I would like a broad picture summery of The Bride of Lammermoor by Sir Walter Scott.I just want to have the broad picture before I read the Book.  

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Karen P.L. Hardison eNotes educator| Certified Educator

A broad picture of Sir Walter Scott's The Bride of Lammermoor might start with the comment that this story is perhaps Scott's answer to what would have happened to Juliet if she had been forced to marry Paris. It is a similar story to Shakespeare's Romeo and Juliet in that there are warring families and youths who accidentally meet and fall in love. One of the differences is that the young lady's father encourages the match, while the other is that fate conspires to force the marriage of the young lady to a man of her mother's choosing. The third difference is that while Juliet loses her life in the end, Scott's heroine loses her sanity in the end.

Edgar, Master of Ravenswood, is embroiled in an inherited hatred of Sir William Ashton. The Glorious Revolution was the cause of the Ravenswoods losing their land and of Sir William Ashton gaining those lands. Hence the enmity. Edgar saves the life of a young lady only to find out that he has quite by accident saved Lucy Ashton, Sir William's daughter. Never mind, they fall in love anyway, family feud notwithstanding (like Romeo and Juliet).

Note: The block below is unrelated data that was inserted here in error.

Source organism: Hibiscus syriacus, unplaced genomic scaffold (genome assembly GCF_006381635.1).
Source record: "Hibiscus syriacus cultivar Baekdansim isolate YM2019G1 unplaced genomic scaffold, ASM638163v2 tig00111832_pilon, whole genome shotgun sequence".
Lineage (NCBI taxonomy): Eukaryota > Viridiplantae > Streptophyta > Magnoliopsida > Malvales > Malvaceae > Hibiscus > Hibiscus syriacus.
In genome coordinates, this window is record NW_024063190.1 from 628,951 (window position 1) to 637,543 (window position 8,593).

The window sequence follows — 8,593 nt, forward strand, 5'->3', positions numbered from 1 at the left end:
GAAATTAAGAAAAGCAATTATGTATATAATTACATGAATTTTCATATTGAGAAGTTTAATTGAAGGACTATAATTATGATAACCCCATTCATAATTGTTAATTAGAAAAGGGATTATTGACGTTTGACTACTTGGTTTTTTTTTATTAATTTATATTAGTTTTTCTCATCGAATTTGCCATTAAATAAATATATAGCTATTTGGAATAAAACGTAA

A change in political powers makes Ashton choose to reconcile with Edgar and encourage the love between Edgar and Lucy. But Lucy's mother has other ideas and forces Lucy's marriage to another, to Bucklaw. Later that night, after Edgar crashes the ceremony, too late to stop it, and challenges Lucy's husband and brother to a duel, Lucy tries to murder her husband and is driven mad with by the tragic consequences of deprived love.

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The Bride of Lammermoor

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